For example, the Japanese government has introduced a subsidy program in 2020 for Japanese companies to help reduce supply chain vulnerability by relocating production out of China either back to Japan or to certain other designated nations. The Japanese government has allocated an estimated 220 billion yen for the supply chain reshoring program in Japan's supplementary budget for the 2020 fiscal year, equivalent to around USD 2.1 billion. An additional 23.5 billion yen were allocated for supply chain diversification to other selected countries, which includes ASEAN, India and Bangladesh. Vietnam has been one of the preferred destinations for Japanese firms choosing to shift their production to the ASEAN region in the first round of subsidy allocations announced by the Japanese government.
Free trade agreements
Vietnam is also set to benefit from its growing network of free trade agreements. As a member of the ASEAN grouping of nations, Vietnam already has benefited considerably from the ASEAN Free Trade Agreement (AFTA), which has substantially removed tariffs on trade between ASEAN member countries since 2010. ASEAN also has a network of free trade agreements with other major Asia-Pacific economies, most notably the China-ASEAN Free Trade Area which entered into force in 2010. This network of free trade agreements has helped to strengthen Vietnam's competitiveness as a low-cost manufacturing export hub.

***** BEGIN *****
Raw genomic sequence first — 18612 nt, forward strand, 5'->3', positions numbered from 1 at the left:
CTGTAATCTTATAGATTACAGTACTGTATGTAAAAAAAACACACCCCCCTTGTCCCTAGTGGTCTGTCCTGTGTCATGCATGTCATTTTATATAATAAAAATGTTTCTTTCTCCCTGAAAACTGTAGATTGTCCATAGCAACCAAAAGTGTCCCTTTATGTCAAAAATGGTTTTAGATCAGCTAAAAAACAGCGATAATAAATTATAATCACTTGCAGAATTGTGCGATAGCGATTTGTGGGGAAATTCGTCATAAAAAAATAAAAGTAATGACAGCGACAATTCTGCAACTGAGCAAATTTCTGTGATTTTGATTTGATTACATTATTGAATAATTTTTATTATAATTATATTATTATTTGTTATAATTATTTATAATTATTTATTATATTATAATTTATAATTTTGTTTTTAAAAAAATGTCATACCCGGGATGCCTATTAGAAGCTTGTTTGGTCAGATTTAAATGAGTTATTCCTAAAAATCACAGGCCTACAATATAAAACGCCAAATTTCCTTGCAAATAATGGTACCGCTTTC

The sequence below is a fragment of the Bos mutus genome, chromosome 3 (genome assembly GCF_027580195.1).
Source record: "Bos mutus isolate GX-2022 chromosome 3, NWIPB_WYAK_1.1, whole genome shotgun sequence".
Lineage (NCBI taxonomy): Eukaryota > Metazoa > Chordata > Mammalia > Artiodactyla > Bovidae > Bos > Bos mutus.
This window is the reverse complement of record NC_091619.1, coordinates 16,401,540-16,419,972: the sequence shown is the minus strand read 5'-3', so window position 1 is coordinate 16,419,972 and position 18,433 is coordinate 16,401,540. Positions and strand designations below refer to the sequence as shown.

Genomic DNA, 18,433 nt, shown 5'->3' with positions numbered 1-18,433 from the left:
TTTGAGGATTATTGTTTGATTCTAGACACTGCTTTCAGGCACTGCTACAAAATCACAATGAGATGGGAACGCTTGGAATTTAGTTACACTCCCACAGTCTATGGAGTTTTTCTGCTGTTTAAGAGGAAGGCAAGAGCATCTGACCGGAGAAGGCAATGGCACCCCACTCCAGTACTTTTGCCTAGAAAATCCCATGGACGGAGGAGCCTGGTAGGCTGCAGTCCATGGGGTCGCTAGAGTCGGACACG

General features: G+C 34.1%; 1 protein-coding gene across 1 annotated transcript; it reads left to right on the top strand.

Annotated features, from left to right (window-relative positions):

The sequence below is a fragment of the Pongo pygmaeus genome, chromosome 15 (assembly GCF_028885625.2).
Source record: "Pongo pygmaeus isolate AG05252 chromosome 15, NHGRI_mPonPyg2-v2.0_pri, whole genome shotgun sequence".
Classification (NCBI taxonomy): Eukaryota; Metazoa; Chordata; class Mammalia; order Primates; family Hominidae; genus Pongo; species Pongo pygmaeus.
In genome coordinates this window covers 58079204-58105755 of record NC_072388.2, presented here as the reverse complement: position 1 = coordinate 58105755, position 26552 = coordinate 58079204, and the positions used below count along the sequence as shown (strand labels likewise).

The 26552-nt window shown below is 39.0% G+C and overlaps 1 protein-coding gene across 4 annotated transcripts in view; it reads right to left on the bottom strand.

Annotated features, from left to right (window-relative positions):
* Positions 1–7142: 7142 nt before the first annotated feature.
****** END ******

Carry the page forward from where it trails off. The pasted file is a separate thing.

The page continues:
The EVFTA is a key new free trade agreement that will boost Vietnam's exports and foreign direct investment inflows. The EVFTA is an important boost to Vietnam's export sector, with 99% of bilateral tariffs scheduled to be eliminated over the next seven years, as well as significant reduction of non-tariff trade barriers. For Vietnam, 71% of duties were removed when the EVFTA took effect on 1st August 2020. The scope of the EVFTA is wide-ranging, including trade in services, government procurement and investment flows. An EU-Vietnam Investment Protection Agreement has also been signed which will help to strengthen EU foreign direct investment into Vietnam when it is implemented.